Farmer says 'freakish' tornado begun on his farm, could have seriously hurt people

A farmer who says the "freakish" tornado which hit parts of Canterbury on Sunday began on his farm was seriously concerned for the safety of those nearby.

Randal Hanrahan was working on the southern end of his Rakaia farm when a southerly change came together with a north-easterly gust to form a small twister.

Only 100m from the farmer, the whirlwind slowly moved through a field filled with crops of barley before moving into a paddock of freshly planted potatoes.

That's where Mr Hanrahan says the small twister gathered up dust, eventually growing into the large tornado and picking up speed.

He said initially he hadn't been concerned, as small dust storms were frequent across the Canterbury plains.

But as it kept growing, moving quickly towards his farm's machinery and nearby houses, "I realised it was a tornado... it had the power to hurt people".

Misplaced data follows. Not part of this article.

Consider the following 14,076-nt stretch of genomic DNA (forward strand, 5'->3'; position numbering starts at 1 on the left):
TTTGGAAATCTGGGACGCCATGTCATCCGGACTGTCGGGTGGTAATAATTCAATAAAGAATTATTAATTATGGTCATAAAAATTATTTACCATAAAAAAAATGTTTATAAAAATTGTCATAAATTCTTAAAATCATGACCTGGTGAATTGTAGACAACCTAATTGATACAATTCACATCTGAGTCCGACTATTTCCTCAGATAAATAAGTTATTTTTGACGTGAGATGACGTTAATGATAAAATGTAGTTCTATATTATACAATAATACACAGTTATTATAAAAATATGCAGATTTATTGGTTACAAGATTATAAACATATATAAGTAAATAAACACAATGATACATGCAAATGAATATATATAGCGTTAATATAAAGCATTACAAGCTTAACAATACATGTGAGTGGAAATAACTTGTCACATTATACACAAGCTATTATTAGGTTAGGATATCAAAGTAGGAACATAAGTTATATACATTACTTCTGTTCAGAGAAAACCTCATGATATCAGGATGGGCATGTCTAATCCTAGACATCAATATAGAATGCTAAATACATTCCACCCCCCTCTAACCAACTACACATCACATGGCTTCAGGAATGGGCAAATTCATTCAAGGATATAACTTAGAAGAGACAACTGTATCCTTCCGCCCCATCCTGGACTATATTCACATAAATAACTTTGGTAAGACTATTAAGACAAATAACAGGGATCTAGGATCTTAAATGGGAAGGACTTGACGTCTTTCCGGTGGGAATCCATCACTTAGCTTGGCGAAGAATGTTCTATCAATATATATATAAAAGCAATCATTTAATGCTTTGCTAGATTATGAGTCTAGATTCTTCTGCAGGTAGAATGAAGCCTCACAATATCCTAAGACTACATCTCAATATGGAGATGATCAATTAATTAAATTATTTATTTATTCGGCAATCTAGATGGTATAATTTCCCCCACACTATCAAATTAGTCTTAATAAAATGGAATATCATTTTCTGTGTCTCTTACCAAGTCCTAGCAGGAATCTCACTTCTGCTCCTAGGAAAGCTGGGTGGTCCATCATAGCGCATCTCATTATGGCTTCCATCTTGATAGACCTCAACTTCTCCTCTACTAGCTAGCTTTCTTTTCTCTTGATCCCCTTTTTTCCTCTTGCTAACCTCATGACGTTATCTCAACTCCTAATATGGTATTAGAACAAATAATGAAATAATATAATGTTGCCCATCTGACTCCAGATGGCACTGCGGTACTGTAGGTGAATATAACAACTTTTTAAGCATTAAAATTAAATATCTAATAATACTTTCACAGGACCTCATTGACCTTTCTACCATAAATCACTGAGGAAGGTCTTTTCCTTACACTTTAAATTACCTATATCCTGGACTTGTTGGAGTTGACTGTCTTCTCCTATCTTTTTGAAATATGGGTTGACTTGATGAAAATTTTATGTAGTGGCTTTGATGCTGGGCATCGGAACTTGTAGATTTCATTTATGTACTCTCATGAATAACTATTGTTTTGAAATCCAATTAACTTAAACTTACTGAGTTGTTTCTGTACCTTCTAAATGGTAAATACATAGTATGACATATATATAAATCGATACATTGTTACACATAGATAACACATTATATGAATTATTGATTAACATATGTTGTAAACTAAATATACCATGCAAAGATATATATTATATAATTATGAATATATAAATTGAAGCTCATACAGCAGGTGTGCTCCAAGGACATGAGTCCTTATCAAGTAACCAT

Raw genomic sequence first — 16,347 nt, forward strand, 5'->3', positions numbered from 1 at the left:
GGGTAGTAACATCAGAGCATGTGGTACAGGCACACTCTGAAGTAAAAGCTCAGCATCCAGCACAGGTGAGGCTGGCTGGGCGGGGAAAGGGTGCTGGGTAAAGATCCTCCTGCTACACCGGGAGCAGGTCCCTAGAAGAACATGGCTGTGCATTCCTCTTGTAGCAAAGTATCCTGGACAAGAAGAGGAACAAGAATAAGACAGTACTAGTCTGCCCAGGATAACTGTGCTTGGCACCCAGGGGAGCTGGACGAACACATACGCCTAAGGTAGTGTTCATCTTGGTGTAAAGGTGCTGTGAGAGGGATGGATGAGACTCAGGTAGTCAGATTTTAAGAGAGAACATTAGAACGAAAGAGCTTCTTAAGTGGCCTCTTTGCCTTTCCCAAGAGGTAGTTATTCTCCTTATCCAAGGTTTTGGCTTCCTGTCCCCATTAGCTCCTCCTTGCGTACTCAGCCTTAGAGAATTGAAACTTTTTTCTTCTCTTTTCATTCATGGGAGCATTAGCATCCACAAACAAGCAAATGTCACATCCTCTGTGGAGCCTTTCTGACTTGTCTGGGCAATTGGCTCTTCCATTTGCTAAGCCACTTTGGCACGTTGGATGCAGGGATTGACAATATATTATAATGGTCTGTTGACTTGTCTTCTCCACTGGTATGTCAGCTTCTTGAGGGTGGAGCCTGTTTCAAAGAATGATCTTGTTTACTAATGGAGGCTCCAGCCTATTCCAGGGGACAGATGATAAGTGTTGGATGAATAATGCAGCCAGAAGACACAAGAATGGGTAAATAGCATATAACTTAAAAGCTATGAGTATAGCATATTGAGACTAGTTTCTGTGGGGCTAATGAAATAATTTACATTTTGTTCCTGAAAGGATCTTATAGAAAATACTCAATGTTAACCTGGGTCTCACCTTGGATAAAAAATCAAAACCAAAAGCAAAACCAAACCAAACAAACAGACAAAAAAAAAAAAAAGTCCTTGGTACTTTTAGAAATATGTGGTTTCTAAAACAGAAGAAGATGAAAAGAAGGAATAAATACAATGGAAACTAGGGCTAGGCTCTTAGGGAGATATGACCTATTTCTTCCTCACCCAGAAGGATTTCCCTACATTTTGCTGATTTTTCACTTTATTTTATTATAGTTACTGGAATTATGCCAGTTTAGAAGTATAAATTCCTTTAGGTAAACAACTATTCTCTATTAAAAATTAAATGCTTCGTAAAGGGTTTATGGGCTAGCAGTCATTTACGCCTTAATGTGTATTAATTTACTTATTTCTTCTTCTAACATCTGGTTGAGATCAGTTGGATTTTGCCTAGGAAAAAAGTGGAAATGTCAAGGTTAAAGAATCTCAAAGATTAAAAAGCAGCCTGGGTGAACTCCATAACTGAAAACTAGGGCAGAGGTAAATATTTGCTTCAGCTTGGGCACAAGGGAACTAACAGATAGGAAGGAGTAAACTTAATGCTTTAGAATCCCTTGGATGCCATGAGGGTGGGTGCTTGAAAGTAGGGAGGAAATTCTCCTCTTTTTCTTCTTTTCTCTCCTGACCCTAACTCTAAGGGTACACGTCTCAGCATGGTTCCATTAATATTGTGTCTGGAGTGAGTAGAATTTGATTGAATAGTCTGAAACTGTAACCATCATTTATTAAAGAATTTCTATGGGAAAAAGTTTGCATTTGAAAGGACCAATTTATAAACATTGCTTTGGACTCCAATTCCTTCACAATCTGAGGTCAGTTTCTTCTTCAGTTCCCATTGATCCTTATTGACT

"At that stage I stopped videoing and quickly rang home to make sure everyone was out of harm's way."

"It ended up skirting right around one of the houses on the property. It went about 25m away [from one of the houses]," he said.

The twister caused substantial damage to irrigators, a tractor and a mower - all of which he is getting evaluated for insurance.

He said it was lucky he was the only one on the farm and no one was in the track of the soon enormous twister, which "flung" around large tyres and 6m long pipes.

"Even though a bit of property got damaged, no one actually get injured".


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